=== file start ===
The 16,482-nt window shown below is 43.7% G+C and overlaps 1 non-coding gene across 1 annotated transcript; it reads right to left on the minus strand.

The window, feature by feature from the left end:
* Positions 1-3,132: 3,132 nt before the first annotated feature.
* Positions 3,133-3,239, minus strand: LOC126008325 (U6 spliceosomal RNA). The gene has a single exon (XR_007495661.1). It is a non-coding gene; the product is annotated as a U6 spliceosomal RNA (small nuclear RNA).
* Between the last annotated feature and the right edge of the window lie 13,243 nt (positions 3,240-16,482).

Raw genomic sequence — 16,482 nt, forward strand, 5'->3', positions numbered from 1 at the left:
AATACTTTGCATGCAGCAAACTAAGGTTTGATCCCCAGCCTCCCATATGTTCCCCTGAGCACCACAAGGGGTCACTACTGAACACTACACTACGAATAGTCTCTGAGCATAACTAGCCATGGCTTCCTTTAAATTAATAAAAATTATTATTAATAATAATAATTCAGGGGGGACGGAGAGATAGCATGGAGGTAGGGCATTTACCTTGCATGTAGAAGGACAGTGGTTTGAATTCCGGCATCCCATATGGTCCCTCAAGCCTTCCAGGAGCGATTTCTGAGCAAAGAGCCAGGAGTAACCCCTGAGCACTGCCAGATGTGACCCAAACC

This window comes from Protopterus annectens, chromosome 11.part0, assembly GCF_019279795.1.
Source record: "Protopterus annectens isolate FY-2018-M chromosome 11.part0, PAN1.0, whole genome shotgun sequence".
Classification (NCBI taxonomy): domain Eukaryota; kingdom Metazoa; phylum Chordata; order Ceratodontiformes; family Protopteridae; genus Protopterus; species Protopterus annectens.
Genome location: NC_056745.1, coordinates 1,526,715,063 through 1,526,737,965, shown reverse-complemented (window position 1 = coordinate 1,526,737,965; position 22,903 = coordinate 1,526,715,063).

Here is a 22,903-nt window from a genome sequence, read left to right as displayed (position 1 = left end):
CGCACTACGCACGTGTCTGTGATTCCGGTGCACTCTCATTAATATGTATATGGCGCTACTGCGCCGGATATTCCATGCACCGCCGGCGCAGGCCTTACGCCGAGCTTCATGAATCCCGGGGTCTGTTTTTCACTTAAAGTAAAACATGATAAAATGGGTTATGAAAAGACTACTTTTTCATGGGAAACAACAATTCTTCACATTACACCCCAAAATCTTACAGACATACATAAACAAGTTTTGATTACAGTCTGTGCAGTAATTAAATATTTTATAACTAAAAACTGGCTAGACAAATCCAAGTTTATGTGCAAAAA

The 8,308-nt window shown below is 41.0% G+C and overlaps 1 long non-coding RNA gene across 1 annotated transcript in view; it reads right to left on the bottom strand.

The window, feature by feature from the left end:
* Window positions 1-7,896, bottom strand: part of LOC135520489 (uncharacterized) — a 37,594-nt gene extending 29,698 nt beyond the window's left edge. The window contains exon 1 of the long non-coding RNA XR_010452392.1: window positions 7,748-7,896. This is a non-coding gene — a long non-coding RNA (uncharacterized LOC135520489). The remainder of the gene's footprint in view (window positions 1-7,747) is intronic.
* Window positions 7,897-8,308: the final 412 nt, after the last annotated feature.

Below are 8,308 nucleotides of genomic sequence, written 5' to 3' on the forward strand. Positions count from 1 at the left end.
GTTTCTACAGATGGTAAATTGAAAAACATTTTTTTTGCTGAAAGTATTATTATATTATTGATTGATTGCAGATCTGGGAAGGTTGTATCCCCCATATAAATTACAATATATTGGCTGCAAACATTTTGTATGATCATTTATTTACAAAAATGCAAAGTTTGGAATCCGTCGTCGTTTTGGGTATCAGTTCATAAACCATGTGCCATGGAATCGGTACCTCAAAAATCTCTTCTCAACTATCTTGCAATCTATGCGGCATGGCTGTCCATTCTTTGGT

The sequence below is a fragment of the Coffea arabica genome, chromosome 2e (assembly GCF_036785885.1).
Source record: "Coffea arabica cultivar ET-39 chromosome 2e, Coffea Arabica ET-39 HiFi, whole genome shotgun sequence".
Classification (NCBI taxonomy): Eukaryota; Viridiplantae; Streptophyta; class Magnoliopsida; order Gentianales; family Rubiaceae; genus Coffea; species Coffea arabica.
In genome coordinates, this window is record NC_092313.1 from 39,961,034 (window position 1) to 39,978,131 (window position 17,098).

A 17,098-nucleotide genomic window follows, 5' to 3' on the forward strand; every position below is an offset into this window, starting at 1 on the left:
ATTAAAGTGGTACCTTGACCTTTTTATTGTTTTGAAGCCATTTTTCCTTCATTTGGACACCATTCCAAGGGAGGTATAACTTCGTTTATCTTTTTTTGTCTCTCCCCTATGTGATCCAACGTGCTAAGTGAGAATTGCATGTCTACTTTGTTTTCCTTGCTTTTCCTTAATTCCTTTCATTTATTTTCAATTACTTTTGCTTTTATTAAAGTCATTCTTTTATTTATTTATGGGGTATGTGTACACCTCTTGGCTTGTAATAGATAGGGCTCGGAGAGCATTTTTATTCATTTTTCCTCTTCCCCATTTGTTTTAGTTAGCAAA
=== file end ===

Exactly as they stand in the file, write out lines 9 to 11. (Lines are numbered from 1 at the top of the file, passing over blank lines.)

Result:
Source record: "Protopterus annectens isolate FY-2018-M chromosome 11.part0, PAN1.0, whole genome shotgun sequence".
Classification (NCBI taxonomy): domain Eukaryota; kingdom Metazoa; phylum Chordata; order Ceratodontiformes; family Protopteridae; genus Protopterus; species Protopterus annectens.
Genome location: NC_056745.1, coordinates 1,526,715,063 through 1,526,737,965, shown reverse-complemented (window position 1 = coordinate 1,526,737,965; position 22,903 = coordinate 1,526,715,063).